Lawmakers, IPPs differ on lowering of electricity cost

Kenya Power pre-paid meters

Prepaid electricity token metres installed at an apartment block in the Kasarani neighbourhood of Nairobi in mid-January 2020. 

Photo credit: File | Nation Media Group

 Members of Parliament yesterday clashed with Independent Power Producers (IPPs) on strategies to reduce high electricity prices.

While the lawmakers called for, among other proposals, re-negotiation of the Power Purchase Agreements (PPAs), payment of IPPs in Kenyan shillings as opposed to US dollars and change of power sales, IPPs said power costs should be looked at holistically rather than targeting the firms unfairly.

The IPPs told the National Assembly Committee on Energy that, if the government wants the PPAs to be re-negotiated and payment made in local currencies, it should buy the loans they took with international banks.

They also told MPs the overall power costs passed on to consumers is caused by several hidden charges, including wastage, leakages and management issues in some organisations beyond the control of the IPPs.

Kopere Solar Park Limited Chairman James Kimonye told MPs to be cautious on how they handle the matter, saying, it risks driving away investors.

“Whatever you do, just ensure investors stay in the country because some of them are very sceptical of investing in the energy sector,” Mr Kimonye said.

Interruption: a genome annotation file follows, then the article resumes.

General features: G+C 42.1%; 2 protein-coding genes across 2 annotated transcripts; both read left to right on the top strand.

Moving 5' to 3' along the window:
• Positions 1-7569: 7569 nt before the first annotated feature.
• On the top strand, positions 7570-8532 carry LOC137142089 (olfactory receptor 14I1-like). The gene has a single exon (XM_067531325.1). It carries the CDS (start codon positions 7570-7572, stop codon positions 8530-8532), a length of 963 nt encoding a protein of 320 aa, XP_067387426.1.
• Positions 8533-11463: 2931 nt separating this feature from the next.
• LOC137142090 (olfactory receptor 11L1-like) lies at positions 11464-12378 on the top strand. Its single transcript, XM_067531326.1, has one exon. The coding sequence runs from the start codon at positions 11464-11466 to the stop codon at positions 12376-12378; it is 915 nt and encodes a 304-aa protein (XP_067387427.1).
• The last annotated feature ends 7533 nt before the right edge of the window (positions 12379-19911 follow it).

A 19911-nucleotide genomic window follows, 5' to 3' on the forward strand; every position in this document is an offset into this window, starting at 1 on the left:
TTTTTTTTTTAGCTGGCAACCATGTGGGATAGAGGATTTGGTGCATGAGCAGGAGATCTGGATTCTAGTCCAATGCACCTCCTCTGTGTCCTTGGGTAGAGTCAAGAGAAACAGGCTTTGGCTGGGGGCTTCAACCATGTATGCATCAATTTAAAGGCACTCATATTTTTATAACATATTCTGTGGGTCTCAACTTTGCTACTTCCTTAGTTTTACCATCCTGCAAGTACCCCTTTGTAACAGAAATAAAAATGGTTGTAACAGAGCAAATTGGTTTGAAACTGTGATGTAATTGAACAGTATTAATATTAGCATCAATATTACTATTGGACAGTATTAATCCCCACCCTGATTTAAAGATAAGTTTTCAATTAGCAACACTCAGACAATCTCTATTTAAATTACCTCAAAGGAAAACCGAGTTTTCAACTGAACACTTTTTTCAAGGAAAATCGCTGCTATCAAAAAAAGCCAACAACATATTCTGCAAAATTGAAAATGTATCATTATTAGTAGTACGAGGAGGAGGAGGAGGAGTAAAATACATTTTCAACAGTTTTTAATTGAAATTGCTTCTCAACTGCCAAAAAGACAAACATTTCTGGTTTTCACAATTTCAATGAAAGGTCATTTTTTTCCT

Regen Teremi Limited Finance Director Sam Kangau dismissed the notion that IPPs are paid a lot of money yet they sell power at exorbitant prices to consumers.

According to Mr Kangau, 85 per cent of the payment they receive from Kenya Power goes towards payment of loans used to set up power plants. They also pay the Water Resources Authority (WRA).

He added that, at the time the IPPs signed the PPAs, they used to pay WRA five cents (0.2 per cent) but this figure has since increased to Sh2 shillings (20 per cent). He explained that, while IPPs are charged six per cent interest in loan repayments to international banks, local commercial banks charge up to 15 per cent, hence it’s not easy for the firms to change the contracts and be paid in local currencies as demanded by MPs.

Frontier Energy’s Kwame Parker said IPPs, unlike KenGen, do not benefit from any financial support and subsidies from the government.

MPs pledges to ensure that future PPAs are approved by Parliament before implementation. Committee chairman Vincent Musyoka also insisted that there would be no negotiation on the model of power contracts IPPs are going to sign.

Mr Musyoka said Parliament would ensure that the government is no longer forced to pay IPPs for unused power.

Take-or-pay is a policy where taxpayers pay IPPs for power produced even if it has not been consumed. MPs want this changed so that Kenya Power only pays for power used rather than power produced.

“This is the next big conversation that we must have so that investors can make money and consumers also benefit from low power bills,” Mr Musyoka said.

Ruiru MP Simon King’ara said the take-or pay-model is unfair to the country and consumers. The MPs said the IPPs must agree to renegotiate the PPAs and also be paid in local currencies.